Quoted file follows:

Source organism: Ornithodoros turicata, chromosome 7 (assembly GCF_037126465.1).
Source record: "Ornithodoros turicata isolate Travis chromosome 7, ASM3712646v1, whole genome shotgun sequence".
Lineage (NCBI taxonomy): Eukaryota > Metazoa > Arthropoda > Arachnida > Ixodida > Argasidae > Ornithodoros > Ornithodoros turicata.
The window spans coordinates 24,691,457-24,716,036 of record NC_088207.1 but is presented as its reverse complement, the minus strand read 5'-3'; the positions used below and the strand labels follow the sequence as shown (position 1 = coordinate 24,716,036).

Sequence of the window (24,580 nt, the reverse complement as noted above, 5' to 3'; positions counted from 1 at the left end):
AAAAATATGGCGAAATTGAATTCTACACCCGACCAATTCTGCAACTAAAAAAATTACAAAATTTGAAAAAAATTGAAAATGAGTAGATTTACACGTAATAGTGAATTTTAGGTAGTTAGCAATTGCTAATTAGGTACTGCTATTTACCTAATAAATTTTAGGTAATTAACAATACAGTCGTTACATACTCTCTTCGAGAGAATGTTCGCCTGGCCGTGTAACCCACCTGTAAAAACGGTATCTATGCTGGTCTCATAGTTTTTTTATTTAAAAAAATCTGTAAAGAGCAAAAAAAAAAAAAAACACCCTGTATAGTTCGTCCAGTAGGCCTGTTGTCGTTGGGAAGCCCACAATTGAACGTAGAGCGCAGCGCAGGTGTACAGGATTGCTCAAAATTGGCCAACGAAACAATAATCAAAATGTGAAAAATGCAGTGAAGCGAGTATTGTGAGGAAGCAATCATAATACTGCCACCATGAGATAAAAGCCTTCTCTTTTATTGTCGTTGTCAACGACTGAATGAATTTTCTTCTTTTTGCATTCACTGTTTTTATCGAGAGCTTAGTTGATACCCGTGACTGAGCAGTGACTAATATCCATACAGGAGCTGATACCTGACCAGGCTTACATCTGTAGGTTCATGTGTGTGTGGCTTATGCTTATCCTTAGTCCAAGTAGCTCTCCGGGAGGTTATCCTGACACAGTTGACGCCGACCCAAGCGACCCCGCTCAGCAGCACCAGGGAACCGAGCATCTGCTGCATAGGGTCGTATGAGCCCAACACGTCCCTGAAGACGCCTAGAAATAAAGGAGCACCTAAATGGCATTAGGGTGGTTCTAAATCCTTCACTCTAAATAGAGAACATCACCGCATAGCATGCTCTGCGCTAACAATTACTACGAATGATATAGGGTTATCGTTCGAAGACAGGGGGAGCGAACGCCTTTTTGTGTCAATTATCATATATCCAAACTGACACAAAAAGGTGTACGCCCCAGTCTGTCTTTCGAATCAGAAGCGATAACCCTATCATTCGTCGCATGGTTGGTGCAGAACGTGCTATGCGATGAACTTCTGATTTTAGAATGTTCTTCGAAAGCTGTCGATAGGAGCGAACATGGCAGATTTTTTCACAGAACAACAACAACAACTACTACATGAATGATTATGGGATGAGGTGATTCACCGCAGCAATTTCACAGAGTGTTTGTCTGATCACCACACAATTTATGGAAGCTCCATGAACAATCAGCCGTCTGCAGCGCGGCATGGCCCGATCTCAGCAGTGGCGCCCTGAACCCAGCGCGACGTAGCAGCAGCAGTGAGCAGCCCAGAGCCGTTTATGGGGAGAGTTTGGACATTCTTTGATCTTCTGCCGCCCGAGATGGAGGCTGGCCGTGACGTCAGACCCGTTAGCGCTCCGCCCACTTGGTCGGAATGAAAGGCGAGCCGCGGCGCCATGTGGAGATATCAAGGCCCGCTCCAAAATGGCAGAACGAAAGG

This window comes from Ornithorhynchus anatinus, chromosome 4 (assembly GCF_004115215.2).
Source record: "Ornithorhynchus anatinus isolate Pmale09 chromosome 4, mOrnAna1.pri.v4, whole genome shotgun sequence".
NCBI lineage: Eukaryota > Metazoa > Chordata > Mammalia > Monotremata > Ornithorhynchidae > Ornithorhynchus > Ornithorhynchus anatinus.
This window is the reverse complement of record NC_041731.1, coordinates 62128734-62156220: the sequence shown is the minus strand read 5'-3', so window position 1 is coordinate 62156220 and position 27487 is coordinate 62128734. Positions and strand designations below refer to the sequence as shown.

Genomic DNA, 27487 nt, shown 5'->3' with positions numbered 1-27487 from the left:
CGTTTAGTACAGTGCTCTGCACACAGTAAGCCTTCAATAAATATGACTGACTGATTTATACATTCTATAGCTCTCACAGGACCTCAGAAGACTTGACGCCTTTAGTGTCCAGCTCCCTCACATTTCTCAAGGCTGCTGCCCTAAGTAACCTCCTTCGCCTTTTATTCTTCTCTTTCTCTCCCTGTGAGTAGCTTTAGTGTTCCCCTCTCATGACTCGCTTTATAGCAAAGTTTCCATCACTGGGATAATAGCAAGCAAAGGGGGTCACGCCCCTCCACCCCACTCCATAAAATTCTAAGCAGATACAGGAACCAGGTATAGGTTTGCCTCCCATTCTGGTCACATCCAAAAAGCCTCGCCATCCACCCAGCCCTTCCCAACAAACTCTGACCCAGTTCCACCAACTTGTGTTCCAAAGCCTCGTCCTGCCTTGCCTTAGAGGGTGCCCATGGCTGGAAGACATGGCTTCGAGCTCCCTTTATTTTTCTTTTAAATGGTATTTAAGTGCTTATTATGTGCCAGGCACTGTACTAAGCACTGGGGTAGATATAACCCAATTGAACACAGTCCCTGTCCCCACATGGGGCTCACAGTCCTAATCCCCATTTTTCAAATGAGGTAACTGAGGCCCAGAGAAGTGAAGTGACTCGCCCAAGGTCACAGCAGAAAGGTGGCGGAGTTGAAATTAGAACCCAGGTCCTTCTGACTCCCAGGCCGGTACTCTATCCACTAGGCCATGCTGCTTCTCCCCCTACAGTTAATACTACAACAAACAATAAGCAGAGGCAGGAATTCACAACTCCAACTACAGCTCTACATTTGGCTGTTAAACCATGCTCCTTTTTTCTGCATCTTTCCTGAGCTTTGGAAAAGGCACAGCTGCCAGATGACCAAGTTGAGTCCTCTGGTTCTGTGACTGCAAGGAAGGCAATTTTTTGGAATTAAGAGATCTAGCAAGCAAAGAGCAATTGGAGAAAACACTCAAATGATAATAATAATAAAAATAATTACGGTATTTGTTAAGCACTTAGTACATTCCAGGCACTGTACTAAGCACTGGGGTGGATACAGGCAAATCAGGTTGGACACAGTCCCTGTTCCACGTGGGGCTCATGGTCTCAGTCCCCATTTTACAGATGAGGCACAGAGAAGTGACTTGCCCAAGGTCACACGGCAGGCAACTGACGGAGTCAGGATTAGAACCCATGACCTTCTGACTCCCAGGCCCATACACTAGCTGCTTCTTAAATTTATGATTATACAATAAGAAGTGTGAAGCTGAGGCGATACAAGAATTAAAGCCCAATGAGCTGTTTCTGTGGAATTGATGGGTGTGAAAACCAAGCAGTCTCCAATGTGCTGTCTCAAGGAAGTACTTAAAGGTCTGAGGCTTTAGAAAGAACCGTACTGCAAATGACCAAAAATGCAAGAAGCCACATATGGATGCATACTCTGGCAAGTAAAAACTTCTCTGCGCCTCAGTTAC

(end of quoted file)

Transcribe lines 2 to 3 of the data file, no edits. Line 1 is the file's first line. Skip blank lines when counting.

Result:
Source record: "Ornithodoros turicata isolate Travis chromosome 7, ASM3712646v1, whole genome shotgun sequence".
Lineage (NCBI taxonomy): Eukaryota > Metazoa > Arthropoda > Arachnida > Ixodida > Argasidae > Ornithodoros > Ornithodoros turicata.